Democrat Hillary Clinton has beaten rival Bernie Sanders in New Jersey's presidential nominating contest, Fox News projects.
It would add to her lead a day after she captured the number of delegates needed to become her party's US presidential nominee.
Clinton, a former first lady, senator and US Secretary of State, would be the first woman to become the presidential candidate of a major US political party.
New Jersey was one of six states holding contests today, including the big prize of California, where Clinton is still at risk of an embarrassing loss to Sanders as she heads into a campaign against presumptive Republican nominee Donald Trump in the November election.
Clinton secured enough delegates to the party's convention next month to win the nomination before today's voting, US media outlets reported.
But Clinton campaign manager Robby Mook said the campaign was pushing supporters and volunteers to "stay at this" for the contests in New Jersey, Montana, North Dakota, South Dakota, New Mexico and California.
"We're on the verge of making history, and we're going to celebrate that tonight," Mook told CNN. "There's a lot of people we want to make sure turn out today. We do not want to send a message that anybody's vote doesn't count."
Clinton, who now must try to unify the party and win over Sanders supporters, will highlight the historic nature of her nomination at an event in New York today. Her campaign has compiled a video tying her to women's rights movements in American history. She wants to move beyond the primary battle and turn her attention to Trump.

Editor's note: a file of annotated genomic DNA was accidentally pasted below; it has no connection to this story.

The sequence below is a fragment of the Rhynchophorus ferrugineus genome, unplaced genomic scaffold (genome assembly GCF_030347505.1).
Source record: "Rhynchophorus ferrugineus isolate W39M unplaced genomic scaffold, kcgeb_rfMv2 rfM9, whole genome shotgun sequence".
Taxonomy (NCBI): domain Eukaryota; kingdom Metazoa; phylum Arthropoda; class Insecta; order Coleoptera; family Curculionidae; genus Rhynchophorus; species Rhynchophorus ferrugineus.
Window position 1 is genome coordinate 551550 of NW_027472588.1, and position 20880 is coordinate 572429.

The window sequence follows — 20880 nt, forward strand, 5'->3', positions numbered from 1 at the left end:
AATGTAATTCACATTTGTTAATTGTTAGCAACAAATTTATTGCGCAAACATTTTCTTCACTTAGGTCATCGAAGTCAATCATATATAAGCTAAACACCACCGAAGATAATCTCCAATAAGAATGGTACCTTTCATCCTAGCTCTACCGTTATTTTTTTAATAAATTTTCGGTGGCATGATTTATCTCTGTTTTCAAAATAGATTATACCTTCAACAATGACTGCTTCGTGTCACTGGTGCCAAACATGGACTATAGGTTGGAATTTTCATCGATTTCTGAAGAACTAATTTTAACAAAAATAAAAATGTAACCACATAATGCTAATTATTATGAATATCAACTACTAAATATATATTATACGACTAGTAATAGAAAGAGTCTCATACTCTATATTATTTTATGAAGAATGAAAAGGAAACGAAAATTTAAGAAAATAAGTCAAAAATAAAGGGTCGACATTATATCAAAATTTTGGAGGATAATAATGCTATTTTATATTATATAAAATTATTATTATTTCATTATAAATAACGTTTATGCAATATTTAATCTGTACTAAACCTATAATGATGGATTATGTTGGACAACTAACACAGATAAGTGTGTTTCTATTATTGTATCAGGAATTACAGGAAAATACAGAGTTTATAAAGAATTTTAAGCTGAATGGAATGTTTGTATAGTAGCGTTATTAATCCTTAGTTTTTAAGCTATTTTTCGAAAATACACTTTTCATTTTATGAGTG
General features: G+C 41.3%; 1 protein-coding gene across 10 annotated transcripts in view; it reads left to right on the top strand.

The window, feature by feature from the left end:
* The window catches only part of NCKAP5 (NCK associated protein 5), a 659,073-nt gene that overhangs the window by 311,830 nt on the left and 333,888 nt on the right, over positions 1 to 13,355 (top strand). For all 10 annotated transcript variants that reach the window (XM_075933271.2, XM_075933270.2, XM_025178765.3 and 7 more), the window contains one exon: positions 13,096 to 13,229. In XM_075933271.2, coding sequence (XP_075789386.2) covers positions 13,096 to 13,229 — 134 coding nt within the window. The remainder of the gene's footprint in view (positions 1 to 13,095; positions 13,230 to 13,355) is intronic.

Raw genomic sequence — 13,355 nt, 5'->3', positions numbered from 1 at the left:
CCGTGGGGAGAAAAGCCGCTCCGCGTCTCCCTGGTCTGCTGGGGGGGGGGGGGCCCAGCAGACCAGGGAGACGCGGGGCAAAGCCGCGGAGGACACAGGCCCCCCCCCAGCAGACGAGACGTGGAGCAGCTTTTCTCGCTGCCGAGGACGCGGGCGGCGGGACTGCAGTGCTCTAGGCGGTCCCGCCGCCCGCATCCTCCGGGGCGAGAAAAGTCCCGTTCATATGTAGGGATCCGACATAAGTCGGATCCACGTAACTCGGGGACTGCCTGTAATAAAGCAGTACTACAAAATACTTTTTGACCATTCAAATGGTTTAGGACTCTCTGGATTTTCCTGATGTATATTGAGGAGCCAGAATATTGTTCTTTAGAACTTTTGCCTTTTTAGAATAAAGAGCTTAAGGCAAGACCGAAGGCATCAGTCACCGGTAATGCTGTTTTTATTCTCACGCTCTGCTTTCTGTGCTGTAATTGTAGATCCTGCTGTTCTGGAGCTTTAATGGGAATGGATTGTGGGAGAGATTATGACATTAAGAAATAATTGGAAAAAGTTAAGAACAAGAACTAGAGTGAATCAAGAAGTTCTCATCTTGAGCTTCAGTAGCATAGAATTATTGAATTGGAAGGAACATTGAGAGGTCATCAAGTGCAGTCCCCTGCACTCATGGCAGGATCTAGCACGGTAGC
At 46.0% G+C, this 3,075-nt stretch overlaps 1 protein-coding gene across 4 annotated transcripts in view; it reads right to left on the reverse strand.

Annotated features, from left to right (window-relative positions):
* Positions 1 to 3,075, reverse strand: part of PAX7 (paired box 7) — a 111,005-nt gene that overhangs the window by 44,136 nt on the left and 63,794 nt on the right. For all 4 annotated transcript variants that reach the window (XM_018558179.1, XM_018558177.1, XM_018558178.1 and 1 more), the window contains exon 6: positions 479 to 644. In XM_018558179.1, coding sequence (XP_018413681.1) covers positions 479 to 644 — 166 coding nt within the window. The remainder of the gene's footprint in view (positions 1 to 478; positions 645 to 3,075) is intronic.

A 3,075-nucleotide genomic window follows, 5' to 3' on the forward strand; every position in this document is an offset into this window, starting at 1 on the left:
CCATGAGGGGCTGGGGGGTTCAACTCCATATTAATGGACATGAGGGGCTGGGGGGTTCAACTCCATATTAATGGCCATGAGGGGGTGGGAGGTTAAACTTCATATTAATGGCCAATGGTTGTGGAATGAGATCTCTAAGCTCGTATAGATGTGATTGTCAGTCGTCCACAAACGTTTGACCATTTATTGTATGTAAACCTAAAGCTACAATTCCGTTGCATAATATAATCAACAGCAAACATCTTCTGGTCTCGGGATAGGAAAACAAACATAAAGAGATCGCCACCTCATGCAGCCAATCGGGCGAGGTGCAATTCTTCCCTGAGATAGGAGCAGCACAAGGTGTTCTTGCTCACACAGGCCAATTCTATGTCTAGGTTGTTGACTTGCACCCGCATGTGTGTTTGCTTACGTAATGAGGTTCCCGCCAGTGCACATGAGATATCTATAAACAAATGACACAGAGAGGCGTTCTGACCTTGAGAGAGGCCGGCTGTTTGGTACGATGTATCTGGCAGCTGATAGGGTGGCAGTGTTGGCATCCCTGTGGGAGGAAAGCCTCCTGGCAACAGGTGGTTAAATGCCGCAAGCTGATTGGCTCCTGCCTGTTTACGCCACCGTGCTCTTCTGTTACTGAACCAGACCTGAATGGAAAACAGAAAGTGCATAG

But Sanders, a democratic socialist US senator from Vermont, has vowed to stay in until July's party convention that formally picks the nominee, defying growing pressure from party leaders to exit the race.
If Sanders wins the primary in California, America's most populous state, it would not be enough for him to catch Clinton in the overall delegate count but could fuel his continued presence in the race.
"We will look forward tonight to marking having reached the threshold of a majority of the pledged delegates," Clinton spokesman Brian Fallon told CNN, referring to delegates won in the state nominating contests. "And at that point, Bernie Sanders will be out of our race."
Sanders has commanded huge crowds, galvanising younger voters with promises to address economic inequality. Clinton has edged him out, particularly among older voters, with a more pragmatic campaign focused on building on President Barack Obama's policies.
Steven Acosta, a 47-year-old teacher living in Los Angeles, voted for Clinton, saying that was partly because he believed she stood a better chance of winning in November. "I like what Bernie Sanders says and I agree with almost everything that he says," Acosta said. "The problem is that I think Republicans would really unify ... even more against him."